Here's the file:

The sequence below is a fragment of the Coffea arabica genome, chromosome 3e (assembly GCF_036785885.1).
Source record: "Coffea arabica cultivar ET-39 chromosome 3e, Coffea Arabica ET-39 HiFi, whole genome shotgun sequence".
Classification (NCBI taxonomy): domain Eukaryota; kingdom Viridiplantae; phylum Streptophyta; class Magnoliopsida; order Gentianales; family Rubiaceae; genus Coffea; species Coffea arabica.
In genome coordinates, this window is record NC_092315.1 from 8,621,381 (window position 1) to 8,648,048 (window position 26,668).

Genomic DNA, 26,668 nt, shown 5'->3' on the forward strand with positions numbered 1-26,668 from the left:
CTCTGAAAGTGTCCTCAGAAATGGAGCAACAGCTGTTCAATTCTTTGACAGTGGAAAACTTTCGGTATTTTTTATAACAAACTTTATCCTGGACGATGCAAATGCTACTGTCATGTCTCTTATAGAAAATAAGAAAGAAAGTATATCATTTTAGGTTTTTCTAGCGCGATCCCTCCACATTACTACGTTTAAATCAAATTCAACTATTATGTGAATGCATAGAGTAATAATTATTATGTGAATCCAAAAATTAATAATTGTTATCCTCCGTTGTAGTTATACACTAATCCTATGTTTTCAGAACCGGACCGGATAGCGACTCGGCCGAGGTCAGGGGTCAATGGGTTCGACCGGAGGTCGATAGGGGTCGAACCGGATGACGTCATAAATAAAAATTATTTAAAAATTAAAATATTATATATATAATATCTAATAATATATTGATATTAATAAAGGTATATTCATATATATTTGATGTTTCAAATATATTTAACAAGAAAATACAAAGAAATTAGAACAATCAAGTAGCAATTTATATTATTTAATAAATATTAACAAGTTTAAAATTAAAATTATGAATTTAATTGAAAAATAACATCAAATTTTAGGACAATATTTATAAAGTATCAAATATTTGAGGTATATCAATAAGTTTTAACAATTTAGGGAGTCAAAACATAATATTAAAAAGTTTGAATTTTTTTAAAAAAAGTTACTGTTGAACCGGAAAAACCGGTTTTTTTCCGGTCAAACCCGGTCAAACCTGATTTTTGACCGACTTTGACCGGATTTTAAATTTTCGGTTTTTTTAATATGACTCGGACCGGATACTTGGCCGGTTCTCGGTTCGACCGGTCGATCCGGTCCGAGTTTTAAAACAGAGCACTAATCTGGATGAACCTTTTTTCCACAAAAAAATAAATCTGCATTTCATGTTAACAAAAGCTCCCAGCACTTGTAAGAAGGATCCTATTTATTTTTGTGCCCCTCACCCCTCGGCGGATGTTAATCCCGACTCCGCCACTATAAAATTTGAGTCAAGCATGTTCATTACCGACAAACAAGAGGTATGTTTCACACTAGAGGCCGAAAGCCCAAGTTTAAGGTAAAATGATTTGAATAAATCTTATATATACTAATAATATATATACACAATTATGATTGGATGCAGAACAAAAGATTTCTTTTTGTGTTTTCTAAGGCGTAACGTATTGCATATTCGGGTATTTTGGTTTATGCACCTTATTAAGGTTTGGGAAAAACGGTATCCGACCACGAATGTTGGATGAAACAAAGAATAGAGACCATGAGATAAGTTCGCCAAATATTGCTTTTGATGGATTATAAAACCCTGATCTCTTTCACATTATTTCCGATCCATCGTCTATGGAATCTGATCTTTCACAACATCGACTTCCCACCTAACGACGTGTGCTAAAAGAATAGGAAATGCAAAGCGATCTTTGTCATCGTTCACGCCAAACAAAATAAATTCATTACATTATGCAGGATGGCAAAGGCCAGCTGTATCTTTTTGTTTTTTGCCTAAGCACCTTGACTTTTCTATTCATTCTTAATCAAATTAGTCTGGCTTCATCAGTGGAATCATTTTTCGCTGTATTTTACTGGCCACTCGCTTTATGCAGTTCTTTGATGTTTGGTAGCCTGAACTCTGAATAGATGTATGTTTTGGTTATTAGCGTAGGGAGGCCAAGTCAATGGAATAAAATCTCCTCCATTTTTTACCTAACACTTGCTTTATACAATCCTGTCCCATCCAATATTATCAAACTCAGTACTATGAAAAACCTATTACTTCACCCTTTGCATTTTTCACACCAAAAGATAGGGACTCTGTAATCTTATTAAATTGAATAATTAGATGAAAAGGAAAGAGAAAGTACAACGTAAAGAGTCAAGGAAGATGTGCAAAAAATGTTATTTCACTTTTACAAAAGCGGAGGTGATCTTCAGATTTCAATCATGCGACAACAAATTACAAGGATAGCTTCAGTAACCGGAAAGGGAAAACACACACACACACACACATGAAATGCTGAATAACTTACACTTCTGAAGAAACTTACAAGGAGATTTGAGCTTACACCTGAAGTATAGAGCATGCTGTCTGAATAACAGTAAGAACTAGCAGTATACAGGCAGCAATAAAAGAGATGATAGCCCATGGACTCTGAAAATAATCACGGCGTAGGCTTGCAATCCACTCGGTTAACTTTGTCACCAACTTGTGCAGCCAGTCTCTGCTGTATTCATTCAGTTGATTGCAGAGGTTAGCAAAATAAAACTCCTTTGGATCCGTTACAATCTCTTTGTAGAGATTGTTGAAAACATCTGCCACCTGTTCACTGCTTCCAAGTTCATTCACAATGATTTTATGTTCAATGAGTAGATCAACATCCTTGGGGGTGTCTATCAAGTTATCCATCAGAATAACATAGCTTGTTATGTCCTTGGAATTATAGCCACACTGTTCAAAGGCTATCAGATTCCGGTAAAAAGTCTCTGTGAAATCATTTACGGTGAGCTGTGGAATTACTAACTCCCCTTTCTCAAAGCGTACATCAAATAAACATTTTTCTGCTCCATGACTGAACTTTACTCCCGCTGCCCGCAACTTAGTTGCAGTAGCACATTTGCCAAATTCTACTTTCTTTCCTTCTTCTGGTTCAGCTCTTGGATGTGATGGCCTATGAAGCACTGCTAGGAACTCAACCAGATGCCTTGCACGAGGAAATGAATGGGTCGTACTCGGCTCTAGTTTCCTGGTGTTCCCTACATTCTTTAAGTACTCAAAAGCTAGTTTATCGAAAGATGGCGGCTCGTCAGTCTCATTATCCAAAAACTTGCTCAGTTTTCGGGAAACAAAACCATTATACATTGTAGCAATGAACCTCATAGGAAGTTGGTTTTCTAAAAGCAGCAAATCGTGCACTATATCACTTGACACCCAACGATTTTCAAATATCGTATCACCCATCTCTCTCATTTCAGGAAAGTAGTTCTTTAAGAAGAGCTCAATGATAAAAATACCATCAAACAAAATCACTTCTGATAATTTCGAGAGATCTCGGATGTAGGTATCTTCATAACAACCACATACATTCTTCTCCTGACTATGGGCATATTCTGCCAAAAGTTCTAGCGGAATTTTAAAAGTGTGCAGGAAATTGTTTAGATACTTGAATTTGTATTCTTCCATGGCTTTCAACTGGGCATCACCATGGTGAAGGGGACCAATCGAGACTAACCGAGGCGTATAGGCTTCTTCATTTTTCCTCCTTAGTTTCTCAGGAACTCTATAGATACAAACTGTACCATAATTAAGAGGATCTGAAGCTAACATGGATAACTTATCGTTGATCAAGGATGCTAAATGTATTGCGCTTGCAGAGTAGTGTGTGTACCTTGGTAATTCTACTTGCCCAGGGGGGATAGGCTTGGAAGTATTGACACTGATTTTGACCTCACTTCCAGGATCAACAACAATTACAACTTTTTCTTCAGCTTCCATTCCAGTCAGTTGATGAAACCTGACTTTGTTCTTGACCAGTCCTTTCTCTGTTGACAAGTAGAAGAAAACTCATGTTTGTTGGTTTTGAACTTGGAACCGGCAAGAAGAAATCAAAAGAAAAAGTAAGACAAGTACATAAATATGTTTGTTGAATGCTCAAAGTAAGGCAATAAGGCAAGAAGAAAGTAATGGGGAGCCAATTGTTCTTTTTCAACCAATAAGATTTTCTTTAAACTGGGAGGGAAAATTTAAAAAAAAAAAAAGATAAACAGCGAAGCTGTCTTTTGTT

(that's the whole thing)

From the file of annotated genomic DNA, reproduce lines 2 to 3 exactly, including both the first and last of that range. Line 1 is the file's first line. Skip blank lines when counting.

Source record: "Coffea arabica cultivar ET-39 chromosome 3e, Coffea Arabica ET-39 HiFi, whole genome shotgun sequence".
Classification (NCBI taxonomy): domain Eukaryota; kingdom Viridiplantae; phylum Streptophyta; class Magnoliopsida; order Gentianales; family Rubiaceae; genus Coffea; species Coffea arabica.